I have been collecting research about contemporary controversies related to the Bible, and specifically to Bible translation. Last night I came across a fascinating book, The Complete Personalized Promise Bible on Financial Increase: Every Scripture Promise of Provision, from Genesis to Revelation, Personalized and Written as a Prayer Just For You. The author has written a larger "Complete Personalized Promise Bible," and has broken the material to create other books related to women, men, and health/healing.
Like so many issues related to the Bible and faith these days, this topic is totally polarized. I do not believe that the Bible promises "financial increase" in the way that this author suggests, and I do not believe that "God loves it when his kids have a lot of money" (from his Preface, p. x). Those who are invested (literally) in the prosperity gospel will hear no objection, however. Consider the Amazon reviews of the book linked above, with a 4.3 star rating. The only negative comment in the reviews (pointing out that Jesus says, "blessed are the poor") was rated "helpful" by 1 out of 10 readers.
I honestly do not know how to help people move beyond this kind of reasoning. My sense is that this theology is attractive to those in financial distress, and I am sympathetic to the desire to find some kind of grip in the face of bankruptcy or poverty. I believe and faith in God can provide that foundation and hope for people in trouble, but not in the way that this book claims.
Though I can't fix the problem, I would like to understand it better. There are three immediate issues here.
Verses vs. Texts
As I wrote in a recent article and covered in my post about digital Bibles, people these days love to read the Bible one verse at a time, particularly for therapeutic reasons. This "personalized" Bible represents the complete destruction of the canon, and I would argue, the complete destruction of the Bible as it really exists. The Bible has been replaced by a list of aphorisms, sorted and interpreted for readers who need something.
Here is an example of his approach:
Consider the phrase "I can sow cash seeds and reap a harvest." Cash seeds? Who is to receive the "cash seeds?" This verse (Genesis 8:22) is part of God's promise never to destroy the earth again by flood. So there is a message here about God's faithfulness and provision, but it has nothing to do with "cash seeds."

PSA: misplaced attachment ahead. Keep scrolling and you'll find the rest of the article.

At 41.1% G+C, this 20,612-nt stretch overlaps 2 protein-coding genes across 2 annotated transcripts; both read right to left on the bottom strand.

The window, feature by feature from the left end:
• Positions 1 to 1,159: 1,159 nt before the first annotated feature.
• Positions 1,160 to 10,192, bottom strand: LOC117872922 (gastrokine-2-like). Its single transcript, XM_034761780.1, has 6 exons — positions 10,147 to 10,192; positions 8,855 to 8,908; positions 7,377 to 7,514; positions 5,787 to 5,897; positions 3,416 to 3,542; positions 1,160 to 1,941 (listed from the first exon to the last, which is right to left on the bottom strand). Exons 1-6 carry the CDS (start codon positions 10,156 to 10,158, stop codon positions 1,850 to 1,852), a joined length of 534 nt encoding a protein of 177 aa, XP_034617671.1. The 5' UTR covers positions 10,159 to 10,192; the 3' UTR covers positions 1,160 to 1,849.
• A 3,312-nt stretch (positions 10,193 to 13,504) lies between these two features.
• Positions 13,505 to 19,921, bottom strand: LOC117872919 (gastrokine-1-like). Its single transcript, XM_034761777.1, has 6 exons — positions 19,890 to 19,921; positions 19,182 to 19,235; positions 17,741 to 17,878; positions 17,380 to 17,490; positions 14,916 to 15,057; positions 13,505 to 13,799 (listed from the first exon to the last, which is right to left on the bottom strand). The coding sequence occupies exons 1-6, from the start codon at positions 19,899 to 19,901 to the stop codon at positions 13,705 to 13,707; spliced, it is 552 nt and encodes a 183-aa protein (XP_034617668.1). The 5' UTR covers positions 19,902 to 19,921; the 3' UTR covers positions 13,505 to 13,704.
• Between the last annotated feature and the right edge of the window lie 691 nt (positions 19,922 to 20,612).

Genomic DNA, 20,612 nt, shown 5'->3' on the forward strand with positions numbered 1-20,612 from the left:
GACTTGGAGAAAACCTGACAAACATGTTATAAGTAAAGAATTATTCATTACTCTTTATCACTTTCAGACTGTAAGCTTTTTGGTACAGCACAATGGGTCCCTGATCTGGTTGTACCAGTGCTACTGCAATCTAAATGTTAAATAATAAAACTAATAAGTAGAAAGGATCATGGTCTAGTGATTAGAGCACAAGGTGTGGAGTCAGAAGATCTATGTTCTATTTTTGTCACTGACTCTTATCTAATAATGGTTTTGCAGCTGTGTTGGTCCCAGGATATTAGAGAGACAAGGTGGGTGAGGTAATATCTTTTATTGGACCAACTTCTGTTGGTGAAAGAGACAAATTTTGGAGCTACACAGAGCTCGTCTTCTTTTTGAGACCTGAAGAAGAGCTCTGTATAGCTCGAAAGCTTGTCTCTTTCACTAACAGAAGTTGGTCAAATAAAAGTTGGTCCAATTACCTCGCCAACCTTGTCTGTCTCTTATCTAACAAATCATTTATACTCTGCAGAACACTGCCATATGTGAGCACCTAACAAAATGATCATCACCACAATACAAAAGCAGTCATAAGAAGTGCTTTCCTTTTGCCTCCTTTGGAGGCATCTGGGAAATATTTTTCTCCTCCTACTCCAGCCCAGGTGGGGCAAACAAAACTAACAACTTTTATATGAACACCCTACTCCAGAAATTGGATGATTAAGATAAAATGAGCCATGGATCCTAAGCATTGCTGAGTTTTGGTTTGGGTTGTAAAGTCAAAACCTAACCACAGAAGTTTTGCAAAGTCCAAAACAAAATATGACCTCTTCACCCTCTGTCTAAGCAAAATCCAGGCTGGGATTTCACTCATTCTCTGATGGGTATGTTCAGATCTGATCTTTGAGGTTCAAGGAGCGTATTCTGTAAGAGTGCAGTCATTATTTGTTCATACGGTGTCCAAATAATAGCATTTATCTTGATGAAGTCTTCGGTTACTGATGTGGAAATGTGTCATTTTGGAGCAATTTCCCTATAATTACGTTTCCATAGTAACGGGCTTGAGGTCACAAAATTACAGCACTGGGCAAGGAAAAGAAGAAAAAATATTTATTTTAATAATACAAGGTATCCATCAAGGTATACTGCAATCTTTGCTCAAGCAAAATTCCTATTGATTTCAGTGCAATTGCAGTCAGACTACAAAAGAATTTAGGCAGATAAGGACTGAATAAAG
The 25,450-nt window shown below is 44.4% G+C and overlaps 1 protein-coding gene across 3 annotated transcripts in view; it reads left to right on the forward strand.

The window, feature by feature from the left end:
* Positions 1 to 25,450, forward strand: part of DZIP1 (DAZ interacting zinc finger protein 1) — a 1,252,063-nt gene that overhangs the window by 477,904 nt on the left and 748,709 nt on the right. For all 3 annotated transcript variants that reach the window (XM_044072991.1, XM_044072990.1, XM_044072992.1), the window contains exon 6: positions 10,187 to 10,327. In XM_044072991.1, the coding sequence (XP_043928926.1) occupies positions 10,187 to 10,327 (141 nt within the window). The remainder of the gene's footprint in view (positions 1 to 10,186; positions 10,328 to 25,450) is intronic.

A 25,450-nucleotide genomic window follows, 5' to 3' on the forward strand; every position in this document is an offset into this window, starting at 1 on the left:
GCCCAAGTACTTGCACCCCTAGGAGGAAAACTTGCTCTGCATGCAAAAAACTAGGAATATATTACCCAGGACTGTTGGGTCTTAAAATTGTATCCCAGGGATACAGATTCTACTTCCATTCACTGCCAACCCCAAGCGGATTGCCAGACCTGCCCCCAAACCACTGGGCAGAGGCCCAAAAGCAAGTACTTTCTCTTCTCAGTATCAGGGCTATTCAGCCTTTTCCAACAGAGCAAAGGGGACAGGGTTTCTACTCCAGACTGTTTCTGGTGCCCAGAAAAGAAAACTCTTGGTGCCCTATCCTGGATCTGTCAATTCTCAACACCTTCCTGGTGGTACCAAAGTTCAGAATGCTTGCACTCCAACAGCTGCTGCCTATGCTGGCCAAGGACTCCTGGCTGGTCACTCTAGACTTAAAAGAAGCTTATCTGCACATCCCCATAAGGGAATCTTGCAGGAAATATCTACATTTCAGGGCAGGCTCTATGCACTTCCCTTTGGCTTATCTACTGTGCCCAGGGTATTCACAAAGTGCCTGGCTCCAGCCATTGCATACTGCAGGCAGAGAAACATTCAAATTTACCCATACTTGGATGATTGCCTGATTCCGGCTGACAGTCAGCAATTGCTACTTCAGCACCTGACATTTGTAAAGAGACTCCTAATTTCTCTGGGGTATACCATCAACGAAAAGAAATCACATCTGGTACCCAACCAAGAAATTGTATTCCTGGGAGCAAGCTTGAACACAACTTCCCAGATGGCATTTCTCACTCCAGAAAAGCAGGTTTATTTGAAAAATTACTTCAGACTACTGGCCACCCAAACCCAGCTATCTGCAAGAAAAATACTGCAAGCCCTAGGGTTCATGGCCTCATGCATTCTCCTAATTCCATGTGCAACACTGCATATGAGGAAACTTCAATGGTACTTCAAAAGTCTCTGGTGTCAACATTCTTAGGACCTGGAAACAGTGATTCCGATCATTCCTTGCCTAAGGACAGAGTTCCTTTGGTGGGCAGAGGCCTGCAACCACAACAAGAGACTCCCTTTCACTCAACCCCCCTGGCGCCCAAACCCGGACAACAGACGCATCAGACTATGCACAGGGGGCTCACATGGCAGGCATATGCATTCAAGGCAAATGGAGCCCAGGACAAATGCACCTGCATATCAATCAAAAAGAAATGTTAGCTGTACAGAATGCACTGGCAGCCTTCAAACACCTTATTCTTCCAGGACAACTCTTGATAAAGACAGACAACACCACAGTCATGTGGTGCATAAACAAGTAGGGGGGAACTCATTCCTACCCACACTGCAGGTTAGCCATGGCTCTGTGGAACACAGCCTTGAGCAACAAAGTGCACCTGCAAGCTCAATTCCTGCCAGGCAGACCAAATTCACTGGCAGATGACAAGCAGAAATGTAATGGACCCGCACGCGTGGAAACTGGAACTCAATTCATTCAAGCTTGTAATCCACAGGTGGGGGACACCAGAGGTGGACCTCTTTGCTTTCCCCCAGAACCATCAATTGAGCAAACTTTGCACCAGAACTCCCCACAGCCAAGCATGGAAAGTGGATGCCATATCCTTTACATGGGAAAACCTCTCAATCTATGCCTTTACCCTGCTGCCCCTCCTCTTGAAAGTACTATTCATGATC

Individuals verses communities
The promises in the Bible given as part of the covenant tradition are primarily addressed to the people of God, to the Israelites and to the world in general, not to individuals. There are individuals in the Bible who receive particular callings and promises, but they tend to be prophetic figures whom God calls to a life of hardship and sacrifice.
This way of reading the Bible destroys the context of the Bible so thoroughly that God's vision for the redemption of the world is completely eradicated. Nothing that Jesus says about poverty and wealth can be understood apart from his conception of the Kingdom of God, which was primarily a vision of the earth transformed under God's rule.
Faith vs doubt
A third problem is rhetorical. He begins with instructions on how to use this book. Readers must read all of it, believe its contents, and remove all doubt. If a person does not experience the "harvest" of the "seeds" that have been planted, it means that they have allowed doubt (from Satan) to stand in the way of "the floodgates of abundance" (p. xvi)
This is the same problem with faith-healing or snake handling. If you believe hard enough or well enough, God will bless, heal, and protect you. If you find yourself in suffering, illness, and injury then clearly you did not trust God hard enough or well enough. What is supposedly as a liberating message of God's favor creates, in the end, frustration, guilt, and rejection of God's true grace.